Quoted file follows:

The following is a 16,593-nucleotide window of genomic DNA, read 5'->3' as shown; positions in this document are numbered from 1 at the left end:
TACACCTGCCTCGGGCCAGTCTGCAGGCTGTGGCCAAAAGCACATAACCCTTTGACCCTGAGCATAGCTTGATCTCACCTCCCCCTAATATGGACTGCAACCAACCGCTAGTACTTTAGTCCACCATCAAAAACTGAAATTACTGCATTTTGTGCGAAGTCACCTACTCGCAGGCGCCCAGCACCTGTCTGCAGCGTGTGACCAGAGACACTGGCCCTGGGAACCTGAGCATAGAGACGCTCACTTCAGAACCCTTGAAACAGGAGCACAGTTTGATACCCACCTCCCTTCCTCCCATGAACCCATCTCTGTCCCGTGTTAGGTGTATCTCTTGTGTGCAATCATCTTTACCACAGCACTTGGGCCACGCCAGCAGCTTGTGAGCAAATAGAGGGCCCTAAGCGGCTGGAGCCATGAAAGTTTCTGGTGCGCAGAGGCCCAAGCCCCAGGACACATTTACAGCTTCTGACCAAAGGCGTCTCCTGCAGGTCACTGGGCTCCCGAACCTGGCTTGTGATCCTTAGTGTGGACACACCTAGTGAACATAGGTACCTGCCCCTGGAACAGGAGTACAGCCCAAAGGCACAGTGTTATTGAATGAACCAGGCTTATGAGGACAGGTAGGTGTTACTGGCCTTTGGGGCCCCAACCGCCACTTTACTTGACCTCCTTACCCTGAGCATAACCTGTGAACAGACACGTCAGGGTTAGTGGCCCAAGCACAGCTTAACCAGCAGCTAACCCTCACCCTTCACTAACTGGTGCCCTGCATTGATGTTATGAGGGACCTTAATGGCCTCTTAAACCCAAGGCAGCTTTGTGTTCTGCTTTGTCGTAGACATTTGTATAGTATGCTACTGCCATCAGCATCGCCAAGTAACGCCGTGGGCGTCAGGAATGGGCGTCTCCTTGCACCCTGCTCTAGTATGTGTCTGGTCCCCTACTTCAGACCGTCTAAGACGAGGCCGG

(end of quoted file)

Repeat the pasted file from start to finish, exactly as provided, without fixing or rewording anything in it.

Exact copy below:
The following is a 16,593-nucleotide window of genomic DNA, read 5'->3' as shown; positions in this document are numbered from 1 at the left end:
TACACCTGCCTCGGGCCAGTCTGCAGGCTGTGGCCAAAAGCACATAACCCTTTGACCCTGAGCATAGCTTGATCTCACCTCCCCCTAATATGGACTGCAACCAACCGCTAGTACTTTAGTCCACCATCAAAAACTGAAATTACTGCATTTTGTGCGAAGTCACCTACTCGCAGGCGCCCAGCACCTGTCTGCAGCGTGTGACCAGAGACACTGGCCCTGGGAACCTGAGCATAGAGACGCTCACTTCAGAACCCTTGAAACAGGAGCACAGTTTGATACCCACCTCCCTTCCTCCCATGAACCCATCTCTGTCCCGTGTTAGGTGTATCTCTTGTGTGCAATCATCTTTACCACAGCACTTGGGCCACGCCAGCAGCTTGTGAGCAAATAGAGGGCCCTAAGCGGCTGGAGCCATGAAAGTTTCTGGTGCGCAGAGGCCCAAGCCCCAGGACACATTTACAGCTTCTGACCAAAGGCGTCTCCTGCAGGTCACTGGGCTCCCGAACCTGGCTTGTGATCCTTAGTGTGGACACACCTAGTGAACATAGGTACCTGCCCCTGGAACAGGAGTACAGCCCAAAGGCACAGTGTTATTGAATGAACCAGGCTTATGAGGACAGGTAGGTGTTACTGGCCTTTGGGGCCCCAACCGCCACTTTACTTGACCTCCTTACCCTGAGCATAACCTGTGAACAGACACGTCAGGGTTAGTGGCCCAAGCACAGCTTAACCAGCAGCTAACCCTCACCCTTCACTAACTGGTGCCCTGCATTGATGTTATGAGGGACCTTAATGGCCTCTTAAACCCAAGGCAGCTTTGTGTTCTGCTTTGTCGTAGACATTTGTATAGTATGCTACTGCCATCAGCATCGCCAAGTAACGCCGTGGGCGTCAGGAATGGGCGTCTCCTTGCACCCTGCTCTAGTATGTGTCTGGTCCCCTACTTCAGACCGTCTAAGACGAGGCCGG